During election season, we will continue to see stories that make grand, sweeping statements about voter groups. As we saw with The Economist a few weeks ago, the Los Angeles Times makes some assumptions about evangelicals where an editor could have easily asked "where do you see evidence for your assertion?"
The piece suggests that evangelicals aren't necessarily in line with the Republican Party (shocking, right?) or as the headline puts it, "Obama could have a prayer among Ohio's white evangelicals." I'll pull out a few portions of article and ask some editing questions to show you some examples.
Still, when a group of religious leaders in Ohio held two days of meetings in Cincinnati recently to talk about economic and racial justice, issues usually associated with the political left, there was Beard, a fourth-generation Pentecostal preacher with a disarming smile, a shaved head and a set of convictions that knock holes in the stereotypes about white evangelical Protestants.
What are those stereotypes? Are we supposed to just assume some?
White evangelical voters are widely presumed to march in lock step with the right wing of the Republican Party. The reality is more nuanced.
Who makes the above assumption? Scholars? An average Joe?
In fact, various polls indicate that Obama lags behind Romney among all white Americans who express a religious faith. At the moment, the president is in a statistical dead heat with Romney only because of the strong support he gets from black Protestants, Latino Catholics and Americans who are unaffiliated with any religious tradition. (The Pew survey found, rather astonishingly, that 0% of black Protestants polled supported Romney.)
Why is the percentage finding of Romney supporters "rather astonishingly"? What percentage of the electorate are they (or at least in battleground Ohio)?
While Obama will never win anywhere near a majority of white evangelicals, his hope lies in mobilizing what support he can among religious voters and keeping the focus away from divisive social issues such as abortion and same-sex marriage, on which his views run counter to theirs.
Wait, didn't Obama just publicly announce his support for same-sex marriage? How is he keeping the focus off of it? Did I miss something?
However, the organization has also made a concerted effort to reach out to white evangelicals, the group most associated with the Christian right. Several white evangelical pastors turned out for the event, and at times seemed a bit bemused by the unfamiliar surroundings.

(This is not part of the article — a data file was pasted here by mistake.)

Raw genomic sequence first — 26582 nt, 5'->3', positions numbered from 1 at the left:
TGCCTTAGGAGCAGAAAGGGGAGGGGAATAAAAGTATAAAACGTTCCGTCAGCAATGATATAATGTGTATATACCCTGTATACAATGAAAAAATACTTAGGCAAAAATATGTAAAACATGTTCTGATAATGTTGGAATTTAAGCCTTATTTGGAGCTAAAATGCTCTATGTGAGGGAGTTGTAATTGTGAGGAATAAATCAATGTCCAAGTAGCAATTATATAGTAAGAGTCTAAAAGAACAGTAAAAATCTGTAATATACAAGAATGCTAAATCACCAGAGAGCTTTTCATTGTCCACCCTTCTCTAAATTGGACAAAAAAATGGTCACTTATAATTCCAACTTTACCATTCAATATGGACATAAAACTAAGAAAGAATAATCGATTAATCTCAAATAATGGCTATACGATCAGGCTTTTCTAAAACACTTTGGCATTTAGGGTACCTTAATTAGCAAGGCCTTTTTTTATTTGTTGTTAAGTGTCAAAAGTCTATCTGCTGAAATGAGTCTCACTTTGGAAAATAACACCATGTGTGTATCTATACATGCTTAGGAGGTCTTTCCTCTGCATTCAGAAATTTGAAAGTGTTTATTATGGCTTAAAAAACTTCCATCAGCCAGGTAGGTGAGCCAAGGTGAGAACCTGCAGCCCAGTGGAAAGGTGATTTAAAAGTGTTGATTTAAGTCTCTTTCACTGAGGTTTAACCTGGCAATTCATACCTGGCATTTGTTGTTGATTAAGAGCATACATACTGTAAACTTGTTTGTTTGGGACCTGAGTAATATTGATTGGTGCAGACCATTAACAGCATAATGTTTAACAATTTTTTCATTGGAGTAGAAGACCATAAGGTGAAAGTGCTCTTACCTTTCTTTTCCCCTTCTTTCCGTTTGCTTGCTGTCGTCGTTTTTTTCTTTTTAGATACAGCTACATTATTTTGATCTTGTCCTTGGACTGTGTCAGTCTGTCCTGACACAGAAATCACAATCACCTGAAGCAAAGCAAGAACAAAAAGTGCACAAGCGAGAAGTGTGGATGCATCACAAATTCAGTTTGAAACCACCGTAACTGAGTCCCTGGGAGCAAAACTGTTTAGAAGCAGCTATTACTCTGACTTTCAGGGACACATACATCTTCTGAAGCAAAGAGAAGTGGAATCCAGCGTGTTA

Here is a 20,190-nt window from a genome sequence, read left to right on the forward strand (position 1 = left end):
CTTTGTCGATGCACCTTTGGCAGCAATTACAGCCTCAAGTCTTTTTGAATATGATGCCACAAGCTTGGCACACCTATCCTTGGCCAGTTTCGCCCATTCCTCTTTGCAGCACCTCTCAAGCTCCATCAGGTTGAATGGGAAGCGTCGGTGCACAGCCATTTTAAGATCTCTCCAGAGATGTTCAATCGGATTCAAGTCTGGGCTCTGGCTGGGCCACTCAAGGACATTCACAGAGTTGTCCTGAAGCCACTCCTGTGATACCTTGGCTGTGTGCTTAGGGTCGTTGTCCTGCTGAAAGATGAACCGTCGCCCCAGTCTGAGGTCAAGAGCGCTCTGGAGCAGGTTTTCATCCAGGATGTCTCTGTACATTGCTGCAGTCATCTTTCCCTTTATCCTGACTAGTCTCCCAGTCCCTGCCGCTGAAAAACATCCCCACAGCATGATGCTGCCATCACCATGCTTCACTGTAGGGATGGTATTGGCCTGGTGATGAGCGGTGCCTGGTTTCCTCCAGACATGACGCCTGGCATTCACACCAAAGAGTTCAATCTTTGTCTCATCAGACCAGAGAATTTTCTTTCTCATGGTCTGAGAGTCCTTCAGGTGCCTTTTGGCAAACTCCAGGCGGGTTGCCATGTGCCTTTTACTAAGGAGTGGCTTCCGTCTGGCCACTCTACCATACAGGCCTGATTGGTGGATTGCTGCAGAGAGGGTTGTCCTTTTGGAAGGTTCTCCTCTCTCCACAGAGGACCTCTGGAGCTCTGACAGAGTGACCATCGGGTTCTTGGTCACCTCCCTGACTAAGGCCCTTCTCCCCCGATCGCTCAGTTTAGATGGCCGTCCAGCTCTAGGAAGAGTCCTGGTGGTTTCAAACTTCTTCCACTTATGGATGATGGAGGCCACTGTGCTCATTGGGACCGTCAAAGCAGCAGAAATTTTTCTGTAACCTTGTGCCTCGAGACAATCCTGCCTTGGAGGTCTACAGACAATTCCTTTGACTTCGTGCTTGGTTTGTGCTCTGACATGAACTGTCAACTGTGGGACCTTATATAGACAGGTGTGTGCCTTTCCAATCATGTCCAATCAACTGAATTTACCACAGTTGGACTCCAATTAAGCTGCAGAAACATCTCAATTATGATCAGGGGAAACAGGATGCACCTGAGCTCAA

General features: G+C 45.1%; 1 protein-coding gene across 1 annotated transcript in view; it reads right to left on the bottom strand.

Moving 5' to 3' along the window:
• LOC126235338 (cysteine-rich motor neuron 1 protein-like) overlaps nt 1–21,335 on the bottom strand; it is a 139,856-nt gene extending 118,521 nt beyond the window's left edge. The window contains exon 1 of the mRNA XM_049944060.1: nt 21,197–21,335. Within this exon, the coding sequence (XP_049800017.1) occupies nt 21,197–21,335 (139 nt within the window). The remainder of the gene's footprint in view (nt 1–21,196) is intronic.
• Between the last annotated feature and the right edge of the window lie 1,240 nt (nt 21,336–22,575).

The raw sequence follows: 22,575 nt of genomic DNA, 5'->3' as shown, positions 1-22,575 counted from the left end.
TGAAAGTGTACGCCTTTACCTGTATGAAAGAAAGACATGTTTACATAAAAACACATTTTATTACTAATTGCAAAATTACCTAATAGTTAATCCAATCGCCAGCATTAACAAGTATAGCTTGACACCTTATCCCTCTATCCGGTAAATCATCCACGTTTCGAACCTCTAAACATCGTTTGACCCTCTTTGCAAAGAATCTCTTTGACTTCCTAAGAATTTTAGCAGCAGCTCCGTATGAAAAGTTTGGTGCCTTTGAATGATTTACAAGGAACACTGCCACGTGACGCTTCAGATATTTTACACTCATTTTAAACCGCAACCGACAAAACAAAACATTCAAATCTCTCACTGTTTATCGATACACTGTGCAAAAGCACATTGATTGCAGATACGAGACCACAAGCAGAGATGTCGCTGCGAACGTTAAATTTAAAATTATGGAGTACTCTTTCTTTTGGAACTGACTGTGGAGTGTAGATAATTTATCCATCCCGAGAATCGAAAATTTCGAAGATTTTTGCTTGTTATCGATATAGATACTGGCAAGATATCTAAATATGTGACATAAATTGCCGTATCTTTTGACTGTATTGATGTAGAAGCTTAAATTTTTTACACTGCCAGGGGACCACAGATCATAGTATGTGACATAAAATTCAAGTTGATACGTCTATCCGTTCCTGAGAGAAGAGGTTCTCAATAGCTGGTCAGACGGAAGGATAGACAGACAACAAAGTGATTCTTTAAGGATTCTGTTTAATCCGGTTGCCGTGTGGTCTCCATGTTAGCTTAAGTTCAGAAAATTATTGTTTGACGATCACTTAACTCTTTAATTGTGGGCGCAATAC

Who (scholars, journalists or anyone else) is still talking about "the Christian right"? How would you describe how someone "seemed a bit bemused"? Are there specifics you can give to show what pastors' bemusement looks like?
"It's not monolithic, especially with the millennials," said Rev. Dave Workman, pastor at the Vineyard Community Church in Cincinnati, referring to the generation that grew up around 2000. "It's changing rapidly, and they don't want to be known as just a two-issue church."
Those two issues, of course, are abortion and same-sex marriage.
Oh, of course! Because social justice-oriented groups like the Salvation Army, World Vision, Compassion International and many more organizations haven't existed for several decades now? Listen, if anyone tells you evangelicalism isn't a monolithic voter bloc, strike it from your notes and move along. It's true, but it's also one of many cliches we've heard for several years now.
Although he sees abortion as a "justice issue for a human being with a beating heart," Beard also believes in "a whole pro-life position" that focuses on what happens after someone is born. "The Scriptures," he said, "call on us to engage with the needs of the poor and the widow and the immigrant."
All of that can lead a theological conservative to a more liberal political position.
Are you sure? Because that's quite the leap. The whole story is filled with leaps, one where an editor could have asked more questions.
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